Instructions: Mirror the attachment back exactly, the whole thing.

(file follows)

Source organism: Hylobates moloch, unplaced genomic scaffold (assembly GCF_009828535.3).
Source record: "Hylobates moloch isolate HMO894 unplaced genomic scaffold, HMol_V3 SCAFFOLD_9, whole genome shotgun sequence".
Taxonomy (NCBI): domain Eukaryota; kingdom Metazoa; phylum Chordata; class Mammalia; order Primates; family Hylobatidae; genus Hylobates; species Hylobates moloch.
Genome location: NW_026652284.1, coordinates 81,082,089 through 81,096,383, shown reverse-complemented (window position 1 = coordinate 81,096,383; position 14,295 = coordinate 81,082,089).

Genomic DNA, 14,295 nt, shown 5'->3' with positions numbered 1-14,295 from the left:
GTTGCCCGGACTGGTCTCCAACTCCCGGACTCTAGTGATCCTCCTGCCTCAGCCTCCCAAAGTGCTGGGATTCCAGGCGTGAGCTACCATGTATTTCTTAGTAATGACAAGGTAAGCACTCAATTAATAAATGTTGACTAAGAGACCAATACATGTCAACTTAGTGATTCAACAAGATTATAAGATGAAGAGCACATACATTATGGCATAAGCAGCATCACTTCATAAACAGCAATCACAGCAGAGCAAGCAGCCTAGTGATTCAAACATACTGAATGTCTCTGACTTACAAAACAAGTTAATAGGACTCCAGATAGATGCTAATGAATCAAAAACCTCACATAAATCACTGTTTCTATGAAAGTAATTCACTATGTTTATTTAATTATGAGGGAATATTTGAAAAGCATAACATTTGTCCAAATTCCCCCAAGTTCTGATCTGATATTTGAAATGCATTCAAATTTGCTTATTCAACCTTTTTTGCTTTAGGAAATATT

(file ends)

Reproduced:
Source organism: Hylobates moloch, unplaced genomic scaffold (assembly GCF_009828535.3).
Source record: "Hylobates moloch isolate HMO894 unplaced genomic scaffold, HMol_V3 SCAFFOLD_9, whole genome shotgun sequence".
Taxonomy (NCBI): domain Eukaryota; kingdom Metazoa; phylum Chordata; class Mammalia; order Primates; family Hylobatidae; genus Hylobates; species Hylobates moloch.
Genome location: NW_026652284.1, coordinates 81,082,089 through 81,096,383, shown reverse-complemented (window position 1 = coordinate 81,096,383; position 14,295 = coordinate 81,082,089).

Genomic DNA, 14,295 nt, shown 5'->3' with positions numbered 1-14,295 from the left:
GTTGCCCGGACTGGTCTCCAACTCCCGGACTCTAGTGATCCTCCTGCCTCAGCCTCCCAAAGTGCTGGGATTCCAGGCGTGAGCTACCATGTATTTCTTAGTAATGACAAGGTAAGCACTCAATTAATAAATGTTGACTAAGAGACCAATACATGTCAACTTAGTGATTCAACAAGATTATAAGATGAAGAGCACATACATTATGGCATAAGCAGCATCACTTCATAAACAGCAATCACAGCAGAGCAAGCAGCCTAGTGATTCAAACATACTGAATGTCTCTGACTTACAAAACAAGTTAATAGGACTCCAGATAGATGCTAATGAATCAAAAACCTCACATAAATCACTGTTTCTATGAAAGTAATTCACTATGTTTATTTAATTATGAGGGAATATTTGAAAAGCATAACATTTGTCCAAATTCCCCCAAGTTCTGATCTGATATTTGAAATGCATTCAAATTTGCTTATTCAACCTTTTTTGCTTTAGGAAATATT